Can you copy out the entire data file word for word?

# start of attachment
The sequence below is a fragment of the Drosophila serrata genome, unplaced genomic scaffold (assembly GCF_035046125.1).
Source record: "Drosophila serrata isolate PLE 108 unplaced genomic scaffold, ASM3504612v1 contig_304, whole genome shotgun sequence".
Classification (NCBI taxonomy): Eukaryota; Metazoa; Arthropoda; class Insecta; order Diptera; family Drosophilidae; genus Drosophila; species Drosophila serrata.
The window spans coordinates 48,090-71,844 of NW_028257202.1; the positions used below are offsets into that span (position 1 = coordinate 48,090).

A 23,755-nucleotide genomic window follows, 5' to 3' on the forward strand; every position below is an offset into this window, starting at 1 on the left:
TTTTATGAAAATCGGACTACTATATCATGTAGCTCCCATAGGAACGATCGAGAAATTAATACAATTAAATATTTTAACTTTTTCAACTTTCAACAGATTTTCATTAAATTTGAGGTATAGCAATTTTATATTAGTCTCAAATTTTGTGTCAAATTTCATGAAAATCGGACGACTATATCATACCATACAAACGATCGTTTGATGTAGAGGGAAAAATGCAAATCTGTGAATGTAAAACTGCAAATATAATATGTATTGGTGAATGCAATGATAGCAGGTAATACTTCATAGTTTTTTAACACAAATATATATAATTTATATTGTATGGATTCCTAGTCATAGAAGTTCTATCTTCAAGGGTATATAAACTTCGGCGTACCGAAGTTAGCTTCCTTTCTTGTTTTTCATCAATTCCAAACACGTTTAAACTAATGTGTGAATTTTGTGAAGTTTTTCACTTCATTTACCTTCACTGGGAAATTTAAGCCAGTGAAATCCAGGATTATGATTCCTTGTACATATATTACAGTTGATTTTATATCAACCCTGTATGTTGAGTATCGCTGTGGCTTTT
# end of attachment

The sequence below is a fragment of the Drosophila serrata genome, unplaced genomic scaffold (assembly GCF_035046125.1).
Source record: "Drosophila serrata isolate PLE 108 unplaced genomic scaffold, ASM3504612v1 contig_304, whole genome shotgun sequence".
Classification (NCBI taxonomy): Eukaryota; Metazoa; Arthropoda; class Insecta; order Diptera; family Drosophilidae; genus Drosophila; species Drosophila serrata.
The window spans coordinates 48,090-71,844 of NW_028257202.1; the positions used below are offsets into that span (position 1 = coordinate 48,090).

A 23,755-nucleotide genomic window follows, 5' to 3' on the forward strand; every position below is an offset into this window, starting at 1 on the left:
TTTTATGAAAATCGGACTACTATATCATGTAGCTCCCATAGGAACGATCGAGAAATTAATACAATTAAATATTTTAACTTTTTCAACTTTCAACAGATTTTCATTAAATTTGAGGTATAGCAATTTTATATTAGTCTCAAATTTTGTGTCAAATTTCATGAAAATCGGACGACTATATCATACCATACAAACGATCGTTTGATGTAGAGGGAAAAATGCAAATCTGTGAATGTAAAACTGCAAATATAATATGTATTGGTGAATGCAATGATAGCAGGTAATACTTCATAGTTTTTTAACACAAATATATATAATTTATATTGTATGGATTCCTAGTCATAGAAGTTCTATCTTCAAGGGTATATAAACTTCGGCGTACCGAAGTTAGCTTCCTTTCTTGTTTTTCATCAATTCCAAACACGTTTAAACTAATGTGTGAATTTTGTGAAGTTTTTCACTTCATTTACCTTCACTGGGAAATTTAAGCCAGTGAAATCCAGGATTATGATTCCTTGTACATATATTACAGTTGATTTTATATCAACCCTGTATGTTGAGTATCGCTGTGGCTTTT